Hypocrisy-Inducement And Mask Wearing

Over the years, other studies have been conducted in a variety of other areas such as water consumption, recycling, sober driving, smoker attitudes, and donations for the homeless. In all these studies, making participants mindful of the discrepancy between what they advocate and what they do led to positive behavior changes. Overall, hypocrisy-induced nudges may have the ability to make socially shared beliefs more salient and individuals more obliged to conform to social norms, resulting in behavioral changes. These studies show that the hypocrisy inducement method represents a good way to restore their self-integrity and ethical considerations in the workplace. And it raises the question, “Could this procedure be valuable to encourage more mask wearing during the pandemic?”

Takeaway From Hypocrisy Research

We’re all fallible human beings and need to live and work together for a better world. Most people are flawed and that flawed piece of us resides in every person we judge—the friend coworker who talks over you in a meeting, the person on a loud cell phone conversation in the cubicle beside you, the colleague who takes the last cup of coffee without replenishing the pot. We’re all alike with our personal struggles, most of us doing the best we can, deeply loved by parents, a spouse, a child or a friend. Besides, how many times have you talked over someone? Talked too loudly and interrupted or disturbed someone? Or bumped into another shopper accidentally. I’ve done all the above, and you know you have, too—we all have.  

Perhaps the major takeaway from the hypocrisy research is that threats to our integrity can promote personal growth and encourage us to align with our authentic selves. If we’re willing to recognize our own hypocrisy between what we say and do, it can help us overcome our cognitive dissonance, change our workplace behaviors and bring them in alignment with what we preach and with who we think we are and where we want our careers to go.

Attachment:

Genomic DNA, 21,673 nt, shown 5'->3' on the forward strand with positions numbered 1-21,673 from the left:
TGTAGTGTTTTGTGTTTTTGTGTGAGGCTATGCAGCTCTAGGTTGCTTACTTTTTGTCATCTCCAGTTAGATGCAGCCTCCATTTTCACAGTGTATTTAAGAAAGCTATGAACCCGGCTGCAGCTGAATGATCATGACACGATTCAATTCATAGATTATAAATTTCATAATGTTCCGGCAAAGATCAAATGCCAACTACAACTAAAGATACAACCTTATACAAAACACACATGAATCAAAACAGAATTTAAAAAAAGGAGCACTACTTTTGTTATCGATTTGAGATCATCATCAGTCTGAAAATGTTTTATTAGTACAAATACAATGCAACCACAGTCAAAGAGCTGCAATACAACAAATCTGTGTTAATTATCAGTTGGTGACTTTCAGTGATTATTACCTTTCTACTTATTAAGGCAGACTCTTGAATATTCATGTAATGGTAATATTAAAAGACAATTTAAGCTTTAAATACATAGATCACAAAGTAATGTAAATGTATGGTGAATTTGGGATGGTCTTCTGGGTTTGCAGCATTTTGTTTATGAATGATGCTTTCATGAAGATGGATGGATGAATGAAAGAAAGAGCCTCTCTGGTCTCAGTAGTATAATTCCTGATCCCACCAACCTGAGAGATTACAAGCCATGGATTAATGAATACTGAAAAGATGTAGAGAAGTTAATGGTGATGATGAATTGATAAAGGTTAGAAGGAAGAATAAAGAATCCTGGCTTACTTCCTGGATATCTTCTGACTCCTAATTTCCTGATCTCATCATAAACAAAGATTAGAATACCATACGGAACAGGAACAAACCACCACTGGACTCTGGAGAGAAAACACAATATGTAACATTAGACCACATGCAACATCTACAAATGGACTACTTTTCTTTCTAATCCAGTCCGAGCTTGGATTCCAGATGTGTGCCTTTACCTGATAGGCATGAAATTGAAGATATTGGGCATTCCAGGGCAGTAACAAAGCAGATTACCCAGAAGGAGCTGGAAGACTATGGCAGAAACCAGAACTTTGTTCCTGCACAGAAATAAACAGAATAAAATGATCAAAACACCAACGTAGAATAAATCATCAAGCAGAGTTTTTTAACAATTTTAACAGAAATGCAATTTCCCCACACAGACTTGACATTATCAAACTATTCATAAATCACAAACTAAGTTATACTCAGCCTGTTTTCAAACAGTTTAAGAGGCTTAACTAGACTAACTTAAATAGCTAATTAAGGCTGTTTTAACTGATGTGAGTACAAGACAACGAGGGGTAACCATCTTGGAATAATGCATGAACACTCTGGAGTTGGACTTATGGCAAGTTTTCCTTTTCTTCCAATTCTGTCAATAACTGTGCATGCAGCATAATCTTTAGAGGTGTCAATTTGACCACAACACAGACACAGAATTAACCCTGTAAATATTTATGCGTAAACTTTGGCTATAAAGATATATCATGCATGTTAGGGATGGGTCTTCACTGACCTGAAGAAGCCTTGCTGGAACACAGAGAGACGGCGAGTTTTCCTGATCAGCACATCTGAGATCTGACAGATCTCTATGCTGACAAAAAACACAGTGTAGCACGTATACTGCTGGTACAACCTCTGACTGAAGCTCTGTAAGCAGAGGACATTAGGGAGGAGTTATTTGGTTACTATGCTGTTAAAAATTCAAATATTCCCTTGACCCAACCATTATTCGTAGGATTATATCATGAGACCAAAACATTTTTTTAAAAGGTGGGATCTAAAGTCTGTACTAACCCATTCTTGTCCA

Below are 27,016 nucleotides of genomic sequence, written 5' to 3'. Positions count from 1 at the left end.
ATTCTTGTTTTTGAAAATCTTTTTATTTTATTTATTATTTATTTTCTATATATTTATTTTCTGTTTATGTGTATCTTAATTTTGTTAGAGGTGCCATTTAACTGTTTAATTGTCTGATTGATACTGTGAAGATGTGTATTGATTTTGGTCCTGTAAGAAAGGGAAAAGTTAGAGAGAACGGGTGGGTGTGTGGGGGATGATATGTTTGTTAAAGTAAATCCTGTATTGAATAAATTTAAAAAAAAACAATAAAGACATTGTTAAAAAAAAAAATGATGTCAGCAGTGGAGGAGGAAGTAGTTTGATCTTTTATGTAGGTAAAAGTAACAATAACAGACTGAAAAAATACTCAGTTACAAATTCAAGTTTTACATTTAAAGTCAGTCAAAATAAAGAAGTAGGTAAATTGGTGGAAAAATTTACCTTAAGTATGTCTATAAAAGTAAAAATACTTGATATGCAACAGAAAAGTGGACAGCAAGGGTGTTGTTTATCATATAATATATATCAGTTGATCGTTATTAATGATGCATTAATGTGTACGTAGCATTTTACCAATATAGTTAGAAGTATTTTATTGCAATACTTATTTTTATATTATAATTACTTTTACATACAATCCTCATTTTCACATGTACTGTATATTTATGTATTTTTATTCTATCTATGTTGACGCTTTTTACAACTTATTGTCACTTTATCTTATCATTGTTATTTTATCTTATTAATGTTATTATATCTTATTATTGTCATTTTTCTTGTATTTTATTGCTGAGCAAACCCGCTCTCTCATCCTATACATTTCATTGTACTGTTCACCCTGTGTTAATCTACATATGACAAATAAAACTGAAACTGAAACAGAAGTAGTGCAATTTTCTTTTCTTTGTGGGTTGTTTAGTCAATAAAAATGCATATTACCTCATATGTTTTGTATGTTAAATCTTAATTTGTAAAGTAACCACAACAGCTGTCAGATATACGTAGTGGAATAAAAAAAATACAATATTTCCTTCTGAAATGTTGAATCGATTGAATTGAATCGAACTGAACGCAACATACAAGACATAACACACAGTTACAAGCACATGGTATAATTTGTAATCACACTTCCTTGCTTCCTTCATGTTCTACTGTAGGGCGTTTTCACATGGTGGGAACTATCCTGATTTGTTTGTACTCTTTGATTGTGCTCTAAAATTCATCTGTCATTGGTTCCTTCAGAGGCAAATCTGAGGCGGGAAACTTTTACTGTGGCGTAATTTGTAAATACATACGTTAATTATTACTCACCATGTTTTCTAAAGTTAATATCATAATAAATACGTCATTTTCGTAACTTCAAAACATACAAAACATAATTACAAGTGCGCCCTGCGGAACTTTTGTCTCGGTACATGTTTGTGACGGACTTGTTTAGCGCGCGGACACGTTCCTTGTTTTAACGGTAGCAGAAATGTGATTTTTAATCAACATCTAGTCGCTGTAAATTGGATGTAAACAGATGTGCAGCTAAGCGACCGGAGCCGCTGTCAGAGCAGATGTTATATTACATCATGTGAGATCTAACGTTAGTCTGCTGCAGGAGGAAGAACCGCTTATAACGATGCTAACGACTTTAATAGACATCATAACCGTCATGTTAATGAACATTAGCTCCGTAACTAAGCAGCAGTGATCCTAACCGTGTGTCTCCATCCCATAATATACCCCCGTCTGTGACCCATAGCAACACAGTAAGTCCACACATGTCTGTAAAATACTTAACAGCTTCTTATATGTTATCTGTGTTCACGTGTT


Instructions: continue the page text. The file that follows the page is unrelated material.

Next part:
• Bryan Robinson, Ph.D.

    Journalist, psychotherapist, and Author of 40 books.

    Bryan Robinson, Ph.D.

    Bryan Robinson, Ph.D. is a professor emeritus at the University of North Carolina at Charlotte, psychotherapist in private practice, and award-winning author of two novels and 40 nonfiction books that have been translated into 15 languages. His latest books are CHAINED TO THE DESK IN A HYBRID WORLD: A GUIDE TO WORK-LIFE BALANCE (New York University Press, 2023)#CHILL: TURN OFF YOUR JOB AND TURN ON YOUR LIFE (William Morrow, 2019), DAILY WRITING RESILIENCE: 365 MEDITATIONS & INSPIRATIONS FOR WRITERS (Llewellyn Worldwide, 2018). He is a regular contributor to Forbes.com, Psychology Today, and Thrive Global. He has appeared on 20/20, Good Morning America, The CBS Early Show, ABC's World News Tonight, NPR’s Marketplace, NBC Nightly News and he hosted the PBS documentary "Overdoing It: How To Slow Down And Take Care Of Yourself." website: https://bryanrobinsonphd.com.